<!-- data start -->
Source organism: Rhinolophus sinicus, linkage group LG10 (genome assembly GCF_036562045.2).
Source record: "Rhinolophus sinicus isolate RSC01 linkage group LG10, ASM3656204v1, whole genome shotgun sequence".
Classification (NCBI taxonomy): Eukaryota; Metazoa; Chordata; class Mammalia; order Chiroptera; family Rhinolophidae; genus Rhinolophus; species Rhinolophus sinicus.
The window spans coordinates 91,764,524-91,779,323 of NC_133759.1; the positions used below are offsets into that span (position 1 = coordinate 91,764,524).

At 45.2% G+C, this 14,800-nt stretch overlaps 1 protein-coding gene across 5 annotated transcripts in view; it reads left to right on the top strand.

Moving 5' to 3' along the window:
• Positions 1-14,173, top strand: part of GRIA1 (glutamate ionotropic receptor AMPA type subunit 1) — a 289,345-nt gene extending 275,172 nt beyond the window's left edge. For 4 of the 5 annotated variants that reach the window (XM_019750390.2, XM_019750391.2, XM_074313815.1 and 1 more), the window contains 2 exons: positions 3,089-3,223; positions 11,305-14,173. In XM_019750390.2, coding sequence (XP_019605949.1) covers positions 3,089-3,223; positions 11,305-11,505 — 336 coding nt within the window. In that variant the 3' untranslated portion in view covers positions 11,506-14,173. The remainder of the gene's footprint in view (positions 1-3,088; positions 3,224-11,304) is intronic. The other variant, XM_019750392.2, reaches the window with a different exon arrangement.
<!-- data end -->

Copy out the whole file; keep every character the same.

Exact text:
Source organism: Rhinolophus sinicus, linkage group LG10 (genome assembly GCF_036562045.2).
Source record: "Rhinolophus sinicus isolate RSC01 linkage group LG10, ASM3656204v1, whole genome shotgun sequence".
Classification (NCBI taxonomy): Eukaryota; Metazoa; Chordata; class Mammalia; order Chiroptera; family Rhinolophidae; genus Rhinolophus; species Rhinolophus sinicus.
The window spans coordinates 91,764,524-91,779,323 of NC_133759.1; the positions used below are offsets into that span (position 1 = coordinate 91,764,524).

At 45.2% G+C, this 14,800-nt stretch overlaps 1 protein-coding gene across 5 annotated transcripts in view; it reads left to right on the top strand.

Moving 5' to 3' along the window:
• Positions 1-14,173, top strand: part of GRIA1 (glutamate ionotropic receptor AMPA type subunit 1) — a 289,345-nt gene extending 275,172 nt beyond the window's left edge. For 4 of the 5 annotated variants that reach the window (XM_019750390.2, XM_019750391.2, XM_074313815.1 and 1 more), the window contains 2 exons: positions 3,089-3,223; positions 11,305-14,173. In XM_019750390.2, coding sequence (XP_019605949.1) covers positions 3,089-3,223; positions 11,305-11,505 — 336 coding nt within the window. In that variant the 3' untranslated portion in view covers positions 11,506-14,173. The remainder of the gene's footprint in view (positions 1-3,088; positions 3,224-11,304) is intronic. The other variant, XM_019750392.2, reaches the window with a different exon arrangement.